True, the fighting and battle scenes are a bit underdeveloped and quite anticlimactic, and in the end it still isn’t quite discernible how a mere 47 men could ever done something like Ôishi, Kai, and their friends did (In music score department the movie also really, really, needs a love theme for Kai and Mika!). But the screenwriters presented their generic storyline so self-confidently without being afraid to bore you at times if they must, and as the result, the movie doesn’t rush itself to death, and take as long as it takes to tell its story. A rare quality for Hollywood movies these days, especially after the epic crash of The Lone Ranger. So even if you may not like the finished result, even if you hated Keanu Reeves, 47 Ronin doesn’t qualify as a bad movie.

My Rating: 7/10

All the Light in the Sky

All-the-Light-in-the-Sky2013 Nashville Film Festival – Winner Best Actress in a Narrative Feature.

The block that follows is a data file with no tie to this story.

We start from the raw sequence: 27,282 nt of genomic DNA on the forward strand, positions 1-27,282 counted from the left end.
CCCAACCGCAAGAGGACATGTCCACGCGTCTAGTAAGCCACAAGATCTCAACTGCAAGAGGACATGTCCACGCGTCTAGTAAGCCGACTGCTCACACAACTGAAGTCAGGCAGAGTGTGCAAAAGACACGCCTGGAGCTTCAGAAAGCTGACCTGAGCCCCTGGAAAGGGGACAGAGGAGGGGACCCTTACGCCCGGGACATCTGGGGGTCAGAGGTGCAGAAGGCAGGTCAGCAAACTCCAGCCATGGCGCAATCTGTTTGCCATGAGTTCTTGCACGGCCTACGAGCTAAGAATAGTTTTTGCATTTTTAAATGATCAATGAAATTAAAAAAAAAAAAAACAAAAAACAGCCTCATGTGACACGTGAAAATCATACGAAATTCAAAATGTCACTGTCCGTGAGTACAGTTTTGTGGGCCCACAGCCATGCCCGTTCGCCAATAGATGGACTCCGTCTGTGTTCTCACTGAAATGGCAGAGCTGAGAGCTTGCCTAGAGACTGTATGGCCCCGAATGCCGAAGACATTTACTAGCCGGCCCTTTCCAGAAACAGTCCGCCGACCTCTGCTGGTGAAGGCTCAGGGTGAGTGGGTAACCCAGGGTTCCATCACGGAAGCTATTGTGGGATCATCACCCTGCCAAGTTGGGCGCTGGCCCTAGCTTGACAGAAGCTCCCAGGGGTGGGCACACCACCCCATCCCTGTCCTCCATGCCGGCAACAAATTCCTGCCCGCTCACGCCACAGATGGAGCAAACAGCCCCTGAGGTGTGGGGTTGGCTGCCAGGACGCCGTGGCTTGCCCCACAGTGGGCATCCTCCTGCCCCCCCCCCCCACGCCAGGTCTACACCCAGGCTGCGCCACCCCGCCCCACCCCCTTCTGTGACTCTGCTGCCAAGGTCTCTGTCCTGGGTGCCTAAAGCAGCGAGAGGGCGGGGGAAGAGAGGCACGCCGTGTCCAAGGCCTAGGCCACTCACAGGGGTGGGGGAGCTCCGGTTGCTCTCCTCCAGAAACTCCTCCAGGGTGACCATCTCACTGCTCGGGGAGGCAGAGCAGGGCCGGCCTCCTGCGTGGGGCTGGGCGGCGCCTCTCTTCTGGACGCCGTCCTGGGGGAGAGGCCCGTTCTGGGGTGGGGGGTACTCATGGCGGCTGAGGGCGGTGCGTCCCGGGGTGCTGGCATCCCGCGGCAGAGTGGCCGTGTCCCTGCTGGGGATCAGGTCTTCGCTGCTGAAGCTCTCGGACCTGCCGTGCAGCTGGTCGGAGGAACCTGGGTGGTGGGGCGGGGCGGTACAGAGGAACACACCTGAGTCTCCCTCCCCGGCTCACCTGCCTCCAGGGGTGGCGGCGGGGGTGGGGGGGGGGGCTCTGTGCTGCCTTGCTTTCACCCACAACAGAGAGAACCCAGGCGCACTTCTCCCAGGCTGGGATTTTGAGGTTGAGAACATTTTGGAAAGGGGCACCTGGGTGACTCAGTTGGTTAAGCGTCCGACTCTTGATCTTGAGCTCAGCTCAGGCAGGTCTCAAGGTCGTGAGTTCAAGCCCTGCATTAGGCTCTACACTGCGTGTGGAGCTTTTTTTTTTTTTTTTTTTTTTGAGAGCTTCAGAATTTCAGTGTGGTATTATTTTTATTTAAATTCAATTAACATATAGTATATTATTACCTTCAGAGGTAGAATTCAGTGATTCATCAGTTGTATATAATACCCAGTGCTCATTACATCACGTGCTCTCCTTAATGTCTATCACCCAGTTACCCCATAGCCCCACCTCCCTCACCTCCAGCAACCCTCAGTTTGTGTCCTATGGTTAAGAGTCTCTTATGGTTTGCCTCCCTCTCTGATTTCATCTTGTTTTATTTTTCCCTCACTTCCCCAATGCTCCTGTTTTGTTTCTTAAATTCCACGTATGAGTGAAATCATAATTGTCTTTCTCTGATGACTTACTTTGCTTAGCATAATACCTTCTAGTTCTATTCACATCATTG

US release date: December 20

The main character, Marie, a 40-something underemployed actress, wakes up one morning in her small cozy one bedroom Malibu beach house, shuts down an audiobook on her laptop, strips her clothes, changes to wetsuit,and goes downstairs straight to the sea, back from the sea, takes a shower and then talking to her agent on the phone. She meets some friend, talks with other friend, listens to her phone message, and then goes to bed in the night, turning on the same audiobook. Next morning, her aspiring-actress niece Faye is coming over to spend the weekend with her, they have some breakfast, she meets some geologist, and then Marie goes to bed in the night–again with the very same psychoanalysis audiobook, while on the living room Faye is showing her boobs to her boyfriend on video chat. The third morning, Marie and Sarah both strip their clothes, change to wetsuit and go downstairs to the sea. Then the movie follows day after day of Marie’s, and Faye’s, aimless and confusing love lives, and Marie’s continuous geology discussions.